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From Structure to Style

Open to: Grades 7 - 12
Prerequisites: Qualifying verbal score
Challenge Level: College undergraduate
Course Format: Web-based
Recommended School Credit: One-quarter academic year
Course Length: Session Based:10 weeks (Fall, Early Spring, Midspring, 12 weeks (Early Summer), or 5 weeks (Intensive Midsummer); Session Dates
Course Code: RUL1

Course Description

A deep understanding of grammatical structure allows students to make informed choices about style. This course examines the rules of standard written English and suggests ways that students can adapt these rules to develop a personal style.

Reading their textbook and working in an on-line collaborative community (asynchronous discussion board), students write analytically by developing theories of grammatical use, for example, deducing when the passive voice is most appropriate. Next, they apply the analysis to their own creative writing. Finally, students write reflectively, explaining the rationale behind their creative choices.

Experimentation with writing is an important part of the course. Students learn to manipulate grammatical forms to add variety, show emphasis, enhance coherence, and strengthen unity. Grammatical structures covered may include sentence boundaries, consistent verb tense, pronoun reference and case, subject/verb agreement, appropriate use of passive voice, and parallelism. Attention will also be given to students' grammatical errors. Students emerge from this short course understanding how their grammatical choices can affect the quality of their prose style.

Materials Needed

Rhetorical Grammar: Grammatical Choices, Rhetorical Effects, 8th edition, by Martha Kolln and Loretta Gray, Pearson (

Compare prices online with ISBN 978-0-13-408037-6, but delivery is slower and unreliable. Make sure that you have the EIGHTH edition. Earlier editions are quite different. Order at least two weeks before the start date.

Sadly, the ebook version is not for sale outside the U.S.

Note: You do not need any of the packages. You need only the book.




Detailed Course Information

Course Details


In this course, analysis is the most important aspect of most assignments. Often, you will be asked to change your prose in ways that may not improve it. The purpose is to give you material to analyze. I want to see you thinking about what happens when you manipulate prose. This thinking (analysis) shows you what you can do, should do, and shouldn't do.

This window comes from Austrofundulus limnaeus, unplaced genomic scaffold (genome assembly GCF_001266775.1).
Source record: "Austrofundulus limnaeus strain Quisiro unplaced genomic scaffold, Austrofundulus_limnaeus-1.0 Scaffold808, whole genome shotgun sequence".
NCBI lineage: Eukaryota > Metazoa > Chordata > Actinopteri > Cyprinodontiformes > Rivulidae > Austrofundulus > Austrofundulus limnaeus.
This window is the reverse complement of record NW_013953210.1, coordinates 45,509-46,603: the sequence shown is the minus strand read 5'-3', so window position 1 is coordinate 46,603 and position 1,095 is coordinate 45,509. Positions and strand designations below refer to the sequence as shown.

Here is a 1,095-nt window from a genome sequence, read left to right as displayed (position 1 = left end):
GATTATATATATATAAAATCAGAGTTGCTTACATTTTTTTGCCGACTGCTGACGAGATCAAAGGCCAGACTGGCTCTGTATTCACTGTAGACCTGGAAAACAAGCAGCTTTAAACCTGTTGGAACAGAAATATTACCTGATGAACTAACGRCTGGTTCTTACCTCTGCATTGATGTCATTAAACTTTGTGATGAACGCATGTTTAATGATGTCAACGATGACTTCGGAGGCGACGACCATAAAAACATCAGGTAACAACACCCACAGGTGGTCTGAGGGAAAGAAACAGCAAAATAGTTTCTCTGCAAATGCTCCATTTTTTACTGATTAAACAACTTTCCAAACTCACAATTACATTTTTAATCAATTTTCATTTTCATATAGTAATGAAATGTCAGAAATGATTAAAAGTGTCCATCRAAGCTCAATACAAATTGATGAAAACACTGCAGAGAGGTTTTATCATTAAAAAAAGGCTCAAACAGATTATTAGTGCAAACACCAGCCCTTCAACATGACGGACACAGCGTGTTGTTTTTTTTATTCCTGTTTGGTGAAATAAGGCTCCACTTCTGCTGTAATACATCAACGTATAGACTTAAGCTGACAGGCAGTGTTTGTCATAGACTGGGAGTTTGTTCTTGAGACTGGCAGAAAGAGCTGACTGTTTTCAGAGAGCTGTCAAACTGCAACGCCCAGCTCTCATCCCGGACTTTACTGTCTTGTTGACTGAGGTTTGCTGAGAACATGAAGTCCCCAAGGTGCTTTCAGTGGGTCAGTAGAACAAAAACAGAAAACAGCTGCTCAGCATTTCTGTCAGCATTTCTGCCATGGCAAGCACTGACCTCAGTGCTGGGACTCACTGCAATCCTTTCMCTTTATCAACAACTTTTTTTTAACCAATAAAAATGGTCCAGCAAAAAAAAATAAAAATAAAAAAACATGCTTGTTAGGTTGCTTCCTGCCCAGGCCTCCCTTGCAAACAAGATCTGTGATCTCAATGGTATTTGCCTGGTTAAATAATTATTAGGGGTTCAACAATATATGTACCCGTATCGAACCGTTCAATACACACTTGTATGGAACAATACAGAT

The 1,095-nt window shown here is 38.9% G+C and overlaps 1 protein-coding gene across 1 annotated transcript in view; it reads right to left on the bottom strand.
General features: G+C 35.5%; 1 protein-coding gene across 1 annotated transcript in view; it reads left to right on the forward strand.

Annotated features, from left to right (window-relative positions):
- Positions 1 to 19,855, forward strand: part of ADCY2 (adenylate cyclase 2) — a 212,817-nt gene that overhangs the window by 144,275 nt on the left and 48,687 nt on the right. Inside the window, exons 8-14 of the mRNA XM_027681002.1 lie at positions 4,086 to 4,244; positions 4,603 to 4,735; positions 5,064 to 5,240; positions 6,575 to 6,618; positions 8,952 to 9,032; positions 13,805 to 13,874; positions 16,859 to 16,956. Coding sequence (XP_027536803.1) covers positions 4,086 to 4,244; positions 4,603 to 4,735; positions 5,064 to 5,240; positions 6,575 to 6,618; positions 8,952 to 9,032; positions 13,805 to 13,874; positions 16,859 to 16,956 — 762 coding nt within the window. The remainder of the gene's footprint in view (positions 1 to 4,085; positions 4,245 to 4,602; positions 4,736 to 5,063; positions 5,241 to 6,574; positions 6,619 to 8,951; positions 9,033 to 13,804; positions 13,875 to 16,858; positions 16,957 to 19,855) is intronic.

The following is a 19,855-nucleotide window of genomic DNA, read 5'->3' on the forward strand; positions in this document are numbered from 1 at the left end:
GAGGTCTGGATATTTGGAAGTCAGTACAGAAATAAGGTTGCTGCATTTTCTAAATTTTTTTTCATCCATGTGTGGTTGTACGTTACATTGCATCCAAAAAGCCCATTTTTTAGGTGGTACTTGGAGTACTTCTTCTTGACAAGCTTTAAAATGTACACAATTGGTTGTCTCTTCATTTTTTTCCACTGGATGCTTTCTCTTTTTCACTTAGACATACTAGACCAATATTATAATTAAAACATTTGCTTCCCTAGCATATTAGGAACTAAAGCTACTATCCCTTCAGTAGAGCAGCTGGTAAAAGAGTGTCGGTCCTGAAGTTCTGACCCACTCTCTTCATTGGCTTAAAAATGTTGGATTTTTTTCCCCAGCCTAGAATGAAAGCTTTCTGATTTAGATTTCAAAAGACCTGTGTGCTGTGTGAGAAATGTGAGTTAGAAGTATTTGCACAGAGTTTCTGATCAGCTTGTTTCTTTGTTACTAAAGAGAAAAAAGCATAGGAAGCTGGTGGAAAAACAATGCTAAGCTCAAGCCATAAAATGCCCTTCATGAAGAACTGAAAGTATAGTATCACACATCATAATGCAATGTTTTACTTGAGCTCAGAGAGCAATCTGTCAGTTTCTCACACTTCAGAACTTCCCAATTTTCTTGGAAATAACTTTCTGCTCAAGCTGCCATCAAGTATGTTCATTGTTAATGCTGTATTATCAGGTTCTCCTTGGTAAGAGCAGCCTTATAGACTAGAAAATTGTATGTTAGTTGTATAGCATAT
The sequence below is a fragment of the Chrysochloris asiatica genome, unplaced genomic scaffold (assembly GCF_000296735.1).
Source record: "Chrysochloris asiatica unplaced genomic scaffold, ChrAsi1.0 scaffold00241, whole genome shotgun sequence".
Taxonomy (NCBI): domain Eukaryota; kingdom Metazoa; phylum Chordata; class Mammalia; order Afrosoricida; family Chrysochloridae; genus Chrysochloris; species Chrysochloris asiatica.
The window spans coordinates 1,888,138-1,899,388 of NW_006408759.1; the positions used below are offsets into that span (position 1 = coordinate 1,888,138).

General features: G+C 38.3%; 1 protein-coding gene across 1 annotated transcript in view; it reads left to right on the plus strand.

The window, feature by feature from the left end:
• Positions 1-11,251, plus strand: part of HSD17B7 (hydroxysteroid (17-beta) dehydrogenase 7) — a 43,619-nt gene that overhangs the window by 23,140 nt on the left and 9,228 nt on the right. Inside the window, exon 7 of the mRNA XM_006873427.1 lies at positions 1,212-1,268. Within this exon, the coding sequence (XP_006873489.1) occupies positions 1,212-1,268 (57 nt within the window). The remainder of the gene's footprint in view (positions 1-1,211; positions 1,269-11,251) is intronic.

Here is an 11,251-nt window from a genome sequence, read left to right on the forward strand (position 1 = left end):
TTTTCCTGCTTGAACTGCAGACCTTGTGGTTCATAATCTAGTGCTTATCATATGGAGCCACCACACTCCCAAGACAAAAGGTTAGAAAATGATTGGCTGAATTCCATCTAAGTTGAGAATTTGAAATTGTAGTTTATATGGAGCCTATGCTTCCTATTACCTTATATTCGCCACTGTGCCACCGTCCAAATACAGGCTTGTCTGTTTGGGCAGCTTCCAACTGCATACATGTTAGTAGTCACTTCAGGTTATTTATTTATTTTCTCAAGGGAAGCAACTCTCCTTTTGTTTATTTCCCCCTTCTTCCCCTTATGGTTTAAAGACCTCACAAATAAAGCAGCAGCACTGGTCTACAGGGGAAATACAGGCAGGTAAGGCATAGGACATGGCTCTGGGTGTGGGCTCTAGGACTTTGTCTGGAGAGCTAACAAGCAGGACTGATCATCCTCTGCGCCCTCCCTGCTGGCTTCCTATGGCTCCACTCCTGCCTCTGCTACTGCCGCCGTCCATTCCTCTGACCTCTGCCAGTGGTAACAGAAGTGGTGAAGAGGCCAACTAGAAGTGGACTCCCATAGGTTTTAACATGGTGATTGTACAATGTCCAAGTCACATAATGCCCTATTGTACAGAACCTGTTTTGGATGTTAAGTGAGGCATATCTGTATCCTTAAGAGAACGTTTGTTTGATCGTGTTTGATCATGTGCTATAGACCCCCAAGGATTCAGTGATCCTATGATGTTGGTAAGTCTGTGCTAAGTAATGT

You will emerge from this course with a new set of skills with which to write cleaner, clearer prose. You will be able to consciously apply these skills at the sentence, paragraph, and  essays levels. These applications give you a clear understanding of how grammatical choices affect the quality of your prose.

Note about multi-step assignments

If you are new to multi-step assignments, I recommend following this process.

  1. Read the assignment all the way through. Don't begin the assignment until you understand how all the steps fit together. If you don't understand how all the steps fit together, review the whole assignment with a parent or guardian. If you both do not understand, please message me.
  2. Perform the assignment. Most assignments are to be uploaded as one file. However, you may find it easier to perform some steps in a separate file and to copy and paste the results into the file to be uploaded. Title each step in the file (e.g., "Lesson 5 - FWA - Part 1"). Titles avoid confusion and error.
  3. Before uploading, review each step with a parent or guardian. Point to each step while the parent reads that step in the assignment.

Lesson 1: Understanding Sentence Structure

Where are we going?

In this first lesson, we are going to discuss sentence structure. Some questions we will explore include: What are the required elements of a sentence? How can complicated sentences be broken down into smaller parts? How can we combine sentence elements grammatically?

Why is it important to study sentence structure?

Although native speakers of English instinctively know how to speak grammatically, as writers we can make errors if we don't fully understand how the parts of a sentence work together. For writers, another important issue is knowing how we can manipulate or play with these sentence elements to make our writing more lively. Varying our sentence structure can make our writing more rhythmic or emphasize certain information.

Lesson 2 Brevity and Subordination

Where are we going?

In Lesson 1, we discussed basic sentence structure, breaking sentences down into their essential elements. In this lesson, we will continue our analysis of sentences by examining two types of sentences and practicing ways to use them most effectively.